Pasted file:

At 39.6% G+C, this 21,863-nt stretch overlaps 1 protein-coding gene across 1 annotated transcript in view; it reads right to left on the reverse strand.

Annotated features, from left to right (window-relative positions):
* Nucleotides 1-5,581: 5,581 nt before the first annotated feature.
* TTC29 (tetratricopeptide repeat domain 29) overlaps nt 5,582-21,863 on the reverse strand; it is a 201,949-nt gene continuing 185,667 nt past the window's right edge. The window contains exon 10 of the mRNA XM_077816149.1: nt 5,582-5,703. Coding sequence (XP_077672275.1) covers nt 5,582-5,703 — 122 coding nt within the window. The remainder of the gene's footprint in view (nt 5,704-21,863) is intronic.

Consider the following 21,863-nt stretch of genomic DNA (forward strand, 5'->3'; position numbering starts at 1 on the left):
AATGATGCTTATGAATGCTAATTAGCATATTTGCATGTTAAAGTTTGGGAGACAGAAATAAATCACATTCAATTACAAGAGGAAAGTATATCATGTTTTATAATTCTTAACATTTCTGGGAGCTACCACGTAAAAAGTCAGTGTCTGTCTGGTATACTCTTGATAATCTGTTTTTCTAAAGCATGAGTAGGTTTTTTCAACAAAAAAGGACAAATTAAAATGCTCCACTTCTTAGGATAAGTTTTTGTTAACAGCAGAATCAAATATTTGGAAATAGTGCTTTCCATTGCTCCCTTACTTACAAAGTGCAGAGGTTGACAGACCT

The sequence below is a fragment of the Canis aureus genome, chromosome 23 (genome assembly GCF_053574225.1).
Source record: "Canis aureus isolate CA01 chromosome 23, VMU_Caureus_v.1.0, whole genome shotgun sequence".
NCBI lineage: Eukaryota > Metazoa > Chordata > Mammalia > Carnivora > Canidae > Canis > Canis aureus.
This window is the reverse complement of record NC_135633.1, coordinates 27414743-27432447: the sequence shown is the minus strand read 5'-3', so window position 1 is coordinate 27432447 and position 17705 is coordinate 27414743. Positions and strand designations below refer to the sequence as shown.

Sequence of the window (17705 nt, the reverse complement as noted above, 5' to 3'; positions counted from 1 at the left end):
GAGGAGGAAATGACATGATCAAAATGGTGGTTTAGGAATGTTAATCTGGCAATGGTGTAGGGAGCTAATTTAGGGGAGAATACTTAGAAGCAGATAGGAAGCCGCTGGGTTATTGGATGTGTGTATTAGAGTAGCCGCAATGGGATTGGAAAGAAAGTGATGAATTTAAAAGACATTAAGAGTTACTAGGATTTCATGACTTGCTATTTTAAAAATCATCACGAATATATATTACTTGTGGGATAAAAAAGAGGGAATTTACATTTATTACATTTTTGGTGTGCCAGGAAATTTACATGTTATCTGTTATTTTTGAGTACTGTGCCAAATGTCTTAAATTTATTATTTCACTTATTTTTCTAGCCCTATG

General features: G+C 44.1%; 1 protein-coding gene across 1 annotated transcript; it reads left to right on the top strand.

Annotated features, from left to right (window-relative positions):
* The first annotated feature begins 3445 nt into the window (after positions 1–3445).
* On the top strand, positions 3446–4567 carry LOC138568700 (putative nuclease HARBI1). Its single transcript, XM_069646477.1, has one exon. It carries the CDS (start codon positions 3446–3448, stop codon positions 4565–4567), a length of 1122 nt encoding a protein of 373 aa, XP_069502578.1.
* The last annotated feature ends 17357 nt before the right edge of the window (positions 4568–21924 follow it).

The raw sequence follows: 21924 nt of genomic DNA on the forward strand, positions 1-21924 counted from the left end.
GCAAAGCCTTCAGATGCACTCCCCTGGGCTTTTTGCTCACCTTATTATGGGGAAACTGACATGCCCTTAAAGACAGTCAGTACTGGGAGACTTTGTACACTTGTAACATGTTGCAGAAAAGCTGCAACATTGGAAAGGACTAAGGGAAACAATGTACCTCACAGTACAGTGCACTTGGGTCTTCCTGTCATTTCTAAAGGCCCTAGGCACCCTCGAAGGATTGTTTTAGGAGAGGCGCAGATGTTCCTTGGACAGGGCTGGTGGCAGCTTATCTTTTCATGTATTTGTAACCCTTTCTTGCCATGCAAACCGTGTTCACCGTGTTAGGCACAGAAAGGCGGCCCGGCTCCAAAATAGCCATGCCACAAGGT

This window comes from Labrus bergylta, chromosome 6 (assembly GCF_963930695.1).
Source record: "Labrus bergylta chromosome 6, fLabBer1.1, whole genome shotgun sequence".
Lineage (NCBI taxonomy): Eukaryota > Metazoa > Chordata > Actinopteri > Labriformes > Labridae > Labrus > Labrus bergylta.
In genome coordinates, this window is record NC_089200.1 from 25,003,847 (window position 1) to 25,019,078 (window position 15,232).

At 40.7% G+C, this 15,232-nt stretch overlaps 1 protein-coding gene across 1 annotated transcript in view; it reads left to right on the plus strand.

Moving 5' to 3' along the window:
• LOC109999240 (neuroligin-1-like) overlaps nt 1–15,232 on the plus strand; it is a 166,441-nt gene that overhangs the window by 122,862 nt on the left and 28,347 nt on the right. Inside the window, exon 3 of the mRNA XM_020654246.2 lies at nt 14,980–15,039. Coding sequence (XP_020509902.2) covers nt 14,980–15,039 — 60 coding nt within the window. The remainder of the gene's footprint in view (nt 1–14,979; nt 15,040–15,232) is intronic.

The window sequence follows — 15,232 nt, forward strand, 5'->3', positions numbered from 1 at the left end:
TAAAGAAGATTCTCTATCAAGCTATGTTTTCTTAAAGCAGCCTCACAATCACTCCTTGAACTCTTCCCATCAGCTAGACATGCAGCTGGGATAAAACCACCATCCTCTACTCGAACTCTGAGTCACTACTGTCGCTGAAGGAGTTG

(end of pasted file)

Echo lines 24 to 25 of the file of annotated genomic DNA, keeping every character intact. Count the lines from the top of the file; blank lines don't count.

At 40.7% G+C, this 15,232-nt stretch overlaps 1 protein-coding gene across 1 annotated transcript in view; it reads left to right on the plus strand.

Moving 5' to 3' along the window: